U.S. oil exporters set a new record last week: shipments leaving the country averaged 1.2 million barrels of crude per day, roughly double the levels seen at the end of last year.
Analysts told Bloomberg that the rising American exports are driven in large part by falling domestic prices. West Texas Intermediate futures (the domestic benchmark) are trading below the international Brent standard by $2 per barrel or more, and are now cheaper than some Middle Eastern grades of lesser quality. This makes American crude more attractive to Asian buyers.
There is also an incentive for traders to sell their oil abroad: U.S. storage is costly. If the price of crude is not expected to rise, brokers have no incentive to hang on to their supply and pay rent on a tank to put it in. "It won't all stampede out of the gate, but inventory levels will come down. What will happen is that some of it will go to refineries, but a fair amount will be exported too," said Sandy Fielden, director of oil and products research at Morningstar, speaking to ChannelNews Asia.
The rising exports may be a cause of concern to OPEC members, who recently joined with Russia to cut exports in a bid to raise prices. Industry analysts expect OPEC output reductions to fall short of their 1.8 million bpd target by 20-30 percent, as they have in the past, bringing total cutbacks into the range of 1.4 million bpd or less. With U.S. exports on the rise, that worldwide supply cut now comes to less than a million barrels per day.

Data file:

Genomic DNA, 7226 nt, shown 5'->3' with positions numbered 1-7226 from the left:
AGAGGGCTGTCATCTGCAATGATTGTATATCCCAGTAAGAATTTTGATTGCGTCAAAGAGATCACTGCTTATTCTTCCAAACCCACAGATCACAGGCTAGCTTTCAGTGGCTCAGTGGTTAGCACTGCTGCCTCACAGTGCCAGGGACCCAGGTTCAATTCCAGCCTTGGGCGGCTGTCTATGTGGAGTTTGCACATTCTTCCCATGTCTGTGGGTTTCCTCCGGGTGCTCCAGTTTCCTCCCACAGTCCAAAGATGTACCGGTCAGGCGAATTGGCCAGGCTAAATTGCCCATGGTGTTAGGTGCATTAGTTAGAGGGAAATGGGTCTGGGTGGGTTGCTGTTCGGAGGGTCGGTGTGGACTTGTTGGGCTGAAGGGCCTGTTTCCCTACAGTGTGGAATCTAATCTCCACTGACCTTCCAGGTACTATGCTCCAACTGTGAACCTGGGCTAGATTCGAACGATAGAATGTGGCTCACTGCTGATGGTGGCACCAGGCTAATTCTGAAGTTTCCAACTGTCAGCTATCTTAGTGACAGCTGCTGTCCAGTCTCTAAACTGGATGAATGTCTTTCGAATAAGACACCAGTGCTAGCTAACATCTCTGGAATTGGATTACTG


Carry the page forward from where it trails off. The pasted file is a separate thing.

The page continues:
"We're raising our output and it has more than a parochial impact . . . it adds to the global inventory. That really is the concern in the global oil market," said Tom Kloza of Oil Price Information Service, speaking to Seeking Alpha. "In my opinion, a sharp increase in US oil exports will definitely have a negative effect on oil prices."